Posted on December 13, 2007

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While the results of the December 2nd Venezuelan constitutional referendum were being tallied, the opposition, certain of losing, began distributing t-shirts emblazoned with “Fraude” or fraud. Obviously, if they lost the referendum, their Plan B was to charge Chavez and his supporters with tampering with the vote. Yet, when the announcement of the results came, the “NO” vote won by a razor thin margin. A shock went through both camps.

Immediately after the results were announced, President Chavez made a nationwide speech in which he congratulated the opposition and urged all Venezuelans to look to the future. This was good advice since the referendum vote is likely to be the least of the Venezuela’s worries as the opposition proceeds full throttle with its destabilization activities.

Many observers of Venezuelan politics think the “NO” win is a significant victory for the opposition. Actually, it was not the “win,” but the campaign in the run up to the election that provided the opposition with its most important gain: Millions of US destabilization dollars poured into the coffers of various opposition groups for the sabotage of the referendum process.

Referendum or not, the opposition and their US benefactors face the same problem they faced before December 2nd — getting rid of Chavez. The US’ major stake in Venezuela is oil and its biggest worry is containing (or eliminating) the “socialist menace” that controls it. Ultimately, the match up will be between a US-financed minority opposition and the overwhelming majority of Venezuelans who support Chavez. The confrontation will be significant.

The most powerful tool for furthering the goals of the opposition and the US to oust Chavez is extensive use of the media in Venezuela and, most especially, in the US — a “coalition of the willing writers,” if you will. Venezuela’s private media (read opposition media) has been running at full propaganda pitch for over ten years and its rhetoric will not change appreciably the relatively static numbers of pro- and anti-Chavez supporters. Nevertheless, the Venezuelan media can be very helpful to the US press by providing the base propaganda in the form of altered video and audio tapes and lies and innuendo for which it has become famous. During the coup in 2002, a private TV station “framed” Chavez supporters by juxtaposing TV angles to suggest that a violent confrontation on the streets of Caracas was started by Chavez supporters who fired on unarmed opposition demonstrators. In reality, the violence began with police sharp shooters allied with the opposition who fired on both Chavez supporters and opposition demonstrators. Some Chavez supporters drew their guns and shot back in self-defense and to provide cover for the many wounded on the ground who were trying to drag themselves to safety. When the video clip was played on the TV station later that evening, it showed only Chavez supporters firing. The TV station’s deceit was blown wide open by the reporter who covered the story.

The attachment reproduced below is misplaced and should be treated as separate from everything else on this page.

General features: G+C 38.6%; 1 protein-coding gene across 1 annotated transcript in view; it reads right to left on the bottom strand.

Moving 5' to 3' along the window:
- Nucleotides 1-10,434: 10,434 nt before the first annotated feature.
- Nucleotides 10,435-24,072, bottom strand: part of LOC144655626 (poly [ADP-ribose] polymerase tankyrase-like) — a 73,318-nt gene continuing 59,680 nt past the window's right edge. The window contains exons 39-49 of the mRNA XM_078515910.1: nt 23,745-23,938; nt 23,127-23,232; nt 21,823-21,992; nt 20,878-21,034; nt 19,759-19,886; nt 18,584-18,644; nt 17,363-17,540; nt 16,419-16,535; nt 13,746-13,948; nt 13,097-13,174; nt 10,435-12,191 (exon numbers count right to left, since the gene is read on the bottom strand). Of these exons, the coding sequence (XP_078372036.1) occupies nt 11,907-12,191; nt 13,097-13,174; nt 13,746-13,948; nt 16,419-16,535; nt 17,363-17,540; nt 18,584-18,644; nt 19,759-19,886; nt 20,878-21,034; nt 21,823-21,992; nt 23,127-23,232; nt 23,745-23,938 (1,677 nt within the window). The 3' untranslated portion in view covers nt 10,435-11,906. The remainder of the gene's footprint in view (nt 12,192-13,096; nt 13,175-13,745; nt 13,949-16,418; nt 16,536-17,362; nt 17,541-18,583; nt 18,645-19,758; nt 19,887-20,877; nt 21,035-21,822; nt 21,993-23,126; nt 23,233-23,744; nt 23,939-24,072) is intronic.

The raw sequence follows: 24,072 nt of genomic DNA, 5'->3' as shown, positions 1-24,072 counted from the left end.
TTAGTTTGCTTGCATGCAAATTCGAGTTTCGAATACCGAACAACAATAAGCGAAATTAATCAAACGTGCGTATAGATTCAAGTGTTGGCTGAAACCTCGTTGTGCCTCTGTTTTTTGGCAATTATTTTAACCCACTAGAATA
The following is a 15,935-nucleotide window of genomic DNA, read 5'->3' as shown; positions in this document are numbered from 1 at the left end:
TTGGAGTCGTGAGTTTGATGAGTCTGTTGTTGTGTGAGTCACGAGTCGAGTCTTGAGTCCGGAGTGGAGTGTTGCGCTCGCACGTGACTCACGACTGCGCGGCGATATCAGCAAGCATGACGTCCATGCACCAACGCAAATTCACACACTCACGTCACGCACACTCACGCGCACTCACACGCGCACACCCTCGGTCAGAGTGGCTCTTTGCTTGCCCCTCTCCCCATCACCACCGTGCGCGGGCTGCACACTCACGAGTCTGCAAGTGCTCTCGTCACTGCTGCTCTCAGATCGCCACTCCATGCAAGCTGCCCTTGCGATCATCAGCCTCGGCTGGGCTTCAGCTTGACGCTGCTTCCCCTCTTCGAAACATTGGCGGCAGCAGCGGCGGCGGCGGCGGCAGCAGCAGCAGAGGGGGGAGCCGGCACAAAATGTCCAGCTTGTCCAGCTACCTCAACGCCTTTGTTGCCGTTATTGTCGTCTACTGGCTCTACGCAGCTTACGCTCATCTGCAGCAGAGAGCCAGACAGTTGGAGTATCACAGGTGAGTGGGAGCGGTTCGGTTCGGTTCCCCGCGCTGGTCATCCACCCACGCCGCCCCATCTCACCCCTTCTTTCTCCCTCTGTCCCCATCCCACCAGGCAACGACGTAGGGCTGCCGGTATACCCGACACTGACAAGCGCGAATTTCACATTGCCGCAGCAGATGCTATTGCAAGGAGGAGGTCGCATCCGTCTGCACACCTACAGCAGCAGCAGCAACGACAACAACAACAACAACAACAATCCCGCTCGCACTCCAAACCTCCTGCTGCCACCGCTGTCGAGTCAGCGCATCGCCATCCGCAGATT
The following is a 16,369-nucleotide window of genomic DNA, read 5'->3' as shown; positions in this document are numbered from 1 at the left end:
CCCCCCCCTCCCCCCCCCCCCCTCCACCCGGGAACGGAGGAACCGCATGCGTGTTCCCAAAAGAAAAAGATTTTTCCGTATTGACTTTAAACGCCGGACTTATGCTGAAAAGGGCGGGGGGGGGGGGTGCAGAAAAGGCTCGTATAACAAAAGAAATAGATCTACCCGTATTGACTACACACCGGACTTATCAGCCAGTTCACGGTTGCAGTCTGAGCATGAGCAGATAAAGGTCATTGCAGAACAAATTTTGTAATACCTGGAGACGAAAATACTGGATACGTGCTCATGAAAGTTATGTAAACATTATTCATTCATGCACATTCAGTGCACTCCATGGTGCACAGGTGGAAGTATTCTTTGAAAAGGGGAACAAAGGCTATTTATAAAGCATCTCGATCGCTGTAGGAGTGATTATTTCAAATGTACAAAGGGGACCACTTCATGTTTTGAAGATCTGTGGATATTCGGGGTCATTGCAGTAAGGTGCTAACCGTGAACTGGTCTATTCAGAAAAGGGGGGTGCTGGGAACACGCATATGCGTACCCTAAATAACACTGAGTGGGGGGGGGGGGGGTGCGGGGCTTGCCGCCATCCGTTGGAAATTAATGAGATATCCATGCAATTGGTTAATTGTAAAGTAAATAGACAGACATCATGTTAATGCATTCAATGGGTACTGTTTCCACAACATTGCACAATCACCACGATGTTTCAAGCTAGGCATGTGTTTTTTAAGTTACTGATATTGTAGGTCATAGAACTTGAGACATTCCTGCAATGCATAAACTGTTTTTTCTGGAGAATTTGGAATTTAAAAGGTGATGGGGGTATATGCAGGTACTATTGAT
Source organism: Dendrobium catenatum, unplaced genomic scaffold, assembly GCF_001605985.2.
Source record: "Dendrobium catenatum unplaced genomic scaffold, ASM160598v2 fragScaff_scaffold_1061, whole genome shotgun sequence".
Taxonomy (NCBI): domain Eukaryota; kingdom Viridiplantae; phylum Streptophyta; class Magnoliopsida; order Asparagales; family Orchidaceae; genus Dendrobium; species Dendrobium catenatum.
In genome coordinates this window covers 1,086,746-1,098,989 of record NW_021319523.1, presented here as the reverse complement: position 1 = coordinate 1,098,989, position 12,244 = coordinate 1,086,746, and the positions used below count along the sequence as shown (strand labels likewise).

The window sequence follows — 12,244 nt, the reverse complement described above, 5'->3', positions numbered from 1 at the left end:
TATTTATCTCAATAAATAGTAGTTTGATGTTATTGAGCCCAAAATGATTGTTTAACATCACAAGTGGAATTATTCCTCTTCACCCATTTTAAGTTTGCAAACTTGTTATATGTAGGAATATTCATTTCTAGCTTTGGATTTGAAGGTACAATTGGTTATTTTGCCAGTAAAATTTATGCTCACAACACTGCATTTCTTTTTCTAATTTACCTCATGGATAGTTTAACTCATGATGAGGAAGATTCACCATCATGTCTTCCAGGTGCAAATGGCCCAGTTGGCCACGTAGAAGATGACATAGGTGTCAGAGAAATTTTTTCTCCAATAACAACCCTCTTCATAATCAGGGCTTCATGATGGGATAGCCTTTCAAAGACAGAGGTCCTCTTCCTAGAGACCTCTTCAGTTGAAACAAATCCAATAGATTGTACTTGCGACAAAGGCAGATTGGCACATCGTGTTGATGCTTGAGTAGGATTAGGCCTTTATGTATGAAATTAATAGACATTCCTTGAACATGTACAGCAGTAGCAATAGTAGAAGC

The Venezuelan private media’s raw propaganda will form the basis of US media’s articles and op-eds to which will be added a layer of “interpretation” to help the public better understand events in Venezuela. The objective is to prepare the public to accept, cheer, and maybe even beg the US to take major action against Venezuela. And who are the master “interpreters?” Increasingly, they are Latino journalists from the most influential newspapers in the United States.

Over the years, journalists such as Simon Romero, Sergio Munoz, Pablo Bachelet, Juan Forero and others have maintained a stranglehold on coverage of Latin American politics at such newspapers as The New York Times, Los Angeles Times, Wall Street Journal, Miami Herald, Washington Post, etc. In the days before and after the referendum vote, these journalists churned out articles and op-eds which “interpreted” President Chavez as a dictator who wanted to rule for life and opposition leaders as choirboys patriotically pursuing “democracy.” Of course both interpretations are untrue. Chavez has worked with the people and the National Assembly to produce one of the most democratic and dynamic political systems in the Western Hemisphere. The opposition’s drumbeat for “democracy” is straight out of the US’ destabilization handbook and is a cover for elite privatization of the country’s resources at the expense of the poor majority of Venezuela.